Man overboard rescue drones

Between 2011 and 2018, 92 out of 298 people who fell overboard in EU waters died.[1] Survival chances depend on detection, response method, water temperature, and luck.[2] In the case of cruise ships, detection relies on eyewitness accounts and surveillance cameras, and given their large turning radius, rescue rates are estimated to be down between 14 and 25%.[1,3]

Thermal cameras can detect a person in the water up to 50 meters away.[4] Equipping these to drones that are prepared for fast deployment and programmed with search pattern optimization for a given vessel, can make a significant improvement of the rescue rates.

Drones can be specialized to locate people, signal their location using light, sound, and GPS, and for dropping flotation devices.[4] Drones can even pull people out of the water and bring them back aboard.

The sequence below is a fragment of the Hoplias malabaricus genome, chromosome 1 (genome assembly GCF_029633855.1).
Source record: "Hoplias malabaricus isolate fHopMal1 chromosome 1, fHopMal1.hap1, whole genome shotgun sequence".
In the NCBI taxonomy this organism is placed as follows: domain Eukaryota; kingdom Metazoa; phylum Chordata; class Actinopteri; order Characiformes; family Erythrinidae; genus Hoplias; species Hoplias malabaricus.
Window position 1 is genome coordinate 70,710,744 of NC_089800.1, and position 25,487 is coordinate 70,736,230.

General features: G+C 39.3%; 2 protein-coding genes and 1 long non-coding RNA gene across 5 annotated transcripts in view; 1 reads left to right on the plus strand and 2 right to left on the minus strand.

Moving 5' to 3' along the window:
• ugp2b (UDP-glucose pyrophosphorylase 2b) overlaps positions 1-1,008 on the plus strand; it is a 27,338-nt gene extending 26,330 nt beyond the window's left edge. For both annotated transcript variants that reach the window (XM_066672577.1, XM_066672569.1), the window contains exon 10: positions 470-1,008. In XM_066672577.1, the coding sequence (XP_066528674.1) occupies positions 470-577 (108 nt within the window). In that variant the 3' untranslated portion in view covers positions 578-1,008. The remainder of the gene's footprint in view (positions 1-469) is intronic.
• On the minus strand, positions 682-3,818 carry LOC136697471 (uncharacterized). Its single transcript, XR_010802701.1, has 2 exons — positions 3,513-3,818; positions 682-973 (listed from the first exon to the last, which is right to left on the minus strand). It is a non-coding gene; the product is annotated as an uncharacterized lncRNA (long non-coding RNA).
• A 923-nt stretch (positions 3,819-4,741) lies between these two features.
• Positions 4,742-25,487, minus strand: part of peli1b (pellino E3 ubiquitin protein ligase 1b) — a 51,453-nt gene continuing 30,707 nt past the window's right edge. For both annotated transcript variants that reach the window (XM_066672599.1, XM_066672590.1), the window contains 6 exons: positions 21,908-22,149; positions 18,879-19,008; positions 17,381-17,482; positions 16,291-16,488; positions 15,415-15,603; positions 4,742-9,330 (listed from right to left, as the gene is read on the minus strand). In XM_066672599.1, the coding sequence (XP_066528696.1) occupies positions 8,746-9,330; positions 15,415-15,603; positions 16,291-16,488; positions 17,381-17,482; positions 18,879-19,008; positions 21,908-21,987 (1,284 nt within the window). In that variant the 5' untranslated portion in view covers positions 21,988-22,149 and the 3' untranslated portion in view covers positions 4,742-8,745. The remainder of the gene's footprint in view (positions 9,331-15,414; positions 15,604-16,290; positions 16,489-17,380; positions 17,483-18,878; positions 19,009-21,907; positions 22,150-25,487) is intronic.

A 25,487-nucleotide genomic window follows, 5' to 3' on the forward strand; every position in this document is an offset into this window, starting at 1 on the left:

When will it become accepted practice that drone rescue systems are responding to "man overboard" alarms?

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References:
[1] EMSA (2019), Annual Overview of Marine Casualties and Incidents 2019
[2] Garay, E. (2017), What Happens When Someone Falls Off a Cruise Ship
[3] Ship-Technology (2018), Setting International Standards for Man Overboard Systems
[4] Satir (2020), Satir UAV 640P
More information:
Spinks, R. (2018) People fall off cruise ships with alarming regularity. Can anything be done to stop it?
Formula Boats (2019), How to Rescue Someone Who Has Fallen off a Boat
Innovair (2019), Smart Boat Rescue System for Detecting Crew in Water
CLIA (2018), Cruise Lines International Association (CLIA) Releases 2019 Cruise Travel Trends and State of the Cruise Industry Outlook Report
Ghosh, S. (2019), Understanding Different Types Of Manoeuvres of a Vessel
Mukherjee, P. (2019), 3 Important Man Overboard Recovery Methods Used At Sea
Satir (2020), Thermal Imaging Search & Rescue (SAR) Application

 

By Matthew J. Spaniol